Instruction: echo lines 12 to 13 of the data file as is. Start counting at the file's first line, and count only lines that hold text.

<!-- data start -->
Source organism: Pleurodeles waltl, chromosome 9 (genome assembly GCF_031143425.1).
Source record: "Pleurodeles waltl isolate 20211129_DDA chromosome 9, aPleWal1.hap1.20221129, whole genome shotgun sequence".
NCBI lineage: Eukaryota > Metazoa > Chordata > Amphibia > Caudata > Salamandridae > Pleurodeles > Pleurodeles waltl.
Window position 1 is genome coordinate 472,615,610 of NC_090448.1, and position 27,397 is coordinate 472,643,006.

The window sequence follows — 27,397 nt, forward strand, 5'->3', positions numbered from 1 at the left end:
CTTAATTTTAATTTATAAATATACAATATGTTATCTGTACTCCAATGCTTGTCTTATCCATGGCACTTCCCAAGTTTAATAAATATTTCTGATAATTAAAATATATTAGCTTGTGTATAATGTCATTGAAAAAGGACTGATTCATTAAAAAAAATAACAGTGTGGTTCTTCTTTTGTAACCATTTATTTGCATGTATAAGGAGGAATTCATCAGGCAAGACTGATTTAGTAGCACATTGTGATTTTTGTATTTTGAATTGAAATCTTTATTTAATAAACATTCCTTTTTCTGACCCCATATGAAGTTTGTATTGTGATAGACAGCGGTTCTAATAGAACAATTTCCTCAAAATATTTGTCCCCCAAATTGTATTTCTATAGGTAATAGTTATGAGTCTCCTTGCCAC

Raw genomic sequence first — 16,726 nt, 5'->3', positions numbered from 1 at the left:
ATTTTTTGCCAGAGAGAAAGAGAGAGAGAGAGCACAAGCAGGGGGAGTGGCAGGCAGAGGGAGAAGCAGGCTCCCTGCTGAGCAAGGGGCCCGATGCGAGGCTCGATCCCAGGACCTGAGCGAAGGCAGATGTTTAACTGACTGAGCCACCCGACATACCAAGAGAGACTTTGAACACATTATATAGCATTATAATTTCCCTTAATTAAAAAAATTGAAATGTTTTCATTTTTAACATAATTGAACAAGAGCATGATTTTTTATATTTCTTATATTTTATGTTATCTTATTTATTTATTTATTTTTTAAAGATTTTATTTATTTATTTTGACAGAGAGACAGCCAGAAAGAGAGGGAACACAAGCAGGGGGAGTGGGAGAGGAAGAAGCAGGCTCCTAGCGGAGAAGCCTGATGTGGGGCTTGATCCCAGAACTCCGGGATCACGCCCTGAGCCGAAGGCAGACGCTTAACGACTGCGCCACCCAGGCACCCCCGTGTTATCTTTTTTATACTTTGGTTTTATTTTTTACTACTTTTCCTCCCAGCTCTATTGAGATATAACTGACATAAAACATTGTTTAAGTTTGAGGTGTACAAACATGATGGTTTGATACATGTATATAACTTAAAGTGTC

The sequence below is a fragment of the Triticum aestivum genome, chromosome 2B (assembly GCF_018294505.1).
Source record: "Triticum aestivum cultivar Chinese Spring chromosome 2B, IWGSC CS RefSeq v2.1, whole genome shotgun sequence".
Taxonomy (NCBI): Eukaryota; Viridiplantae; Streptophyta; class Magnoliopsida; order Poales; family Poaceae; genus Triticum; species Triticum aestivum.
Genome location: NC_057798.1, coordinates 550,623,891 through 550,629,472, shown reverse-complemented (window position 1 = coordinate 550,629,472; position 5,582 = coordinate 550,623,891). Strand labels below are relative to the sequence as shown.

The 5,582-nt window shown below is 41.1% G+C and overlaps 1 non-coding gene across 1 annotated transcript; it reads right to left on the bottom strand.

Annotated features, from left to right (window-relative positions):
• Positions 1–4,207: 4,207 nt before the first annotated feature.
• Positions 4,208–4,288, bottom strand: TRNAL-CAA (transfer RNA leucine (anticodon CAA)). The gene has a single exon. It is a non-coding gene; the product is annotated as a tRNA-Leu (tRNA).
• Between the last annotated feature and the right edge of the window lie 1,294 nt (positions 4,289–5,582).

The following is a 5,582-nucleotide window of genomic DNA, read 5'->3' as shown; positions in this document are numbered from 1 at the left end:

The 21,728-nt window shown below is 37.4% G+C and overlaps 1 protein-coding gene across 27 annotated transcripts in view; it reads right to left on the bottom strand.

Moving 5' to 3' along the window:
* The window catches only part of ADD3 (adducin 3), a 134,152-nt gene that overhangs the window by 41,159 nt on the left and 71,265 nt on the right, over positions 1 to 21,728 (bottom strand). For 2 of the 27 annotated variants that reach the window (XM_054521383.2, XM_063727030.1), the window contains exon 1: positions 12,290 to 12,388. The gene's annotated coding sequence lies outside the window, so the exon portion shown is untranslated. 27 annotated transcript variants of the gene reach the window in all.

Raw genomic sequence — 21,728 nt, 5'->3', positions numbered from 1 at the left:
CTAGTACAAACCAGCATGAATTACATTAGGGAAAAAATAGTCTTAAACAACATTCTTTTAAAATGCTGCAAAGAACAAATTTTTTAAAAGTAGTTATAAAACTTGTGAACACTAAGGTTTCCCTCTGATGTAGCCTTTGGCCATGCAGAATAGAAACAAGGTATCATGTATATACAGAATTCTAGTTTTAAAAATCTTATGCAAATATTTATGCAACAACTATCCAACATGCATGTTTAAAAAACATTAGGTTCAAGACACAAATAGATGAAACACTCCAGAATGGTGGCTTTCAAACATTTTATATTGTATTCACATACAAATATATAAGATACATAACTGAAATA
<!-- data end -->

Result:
Genome location: NC_057798.1, coordinates 550,623,891 through 550,629,472, shown reverse-complemented (window position 1 = coordinate 550,629,472; position 5,582 = coordinate 550,623,891). Strand labels below are relative to the sequence as shown.

The 5,582-nt window shown below is 41.1% G+C and overlaps 1 non-coding gene across 1 annotated transcript; it reads right to left on the bottom strand.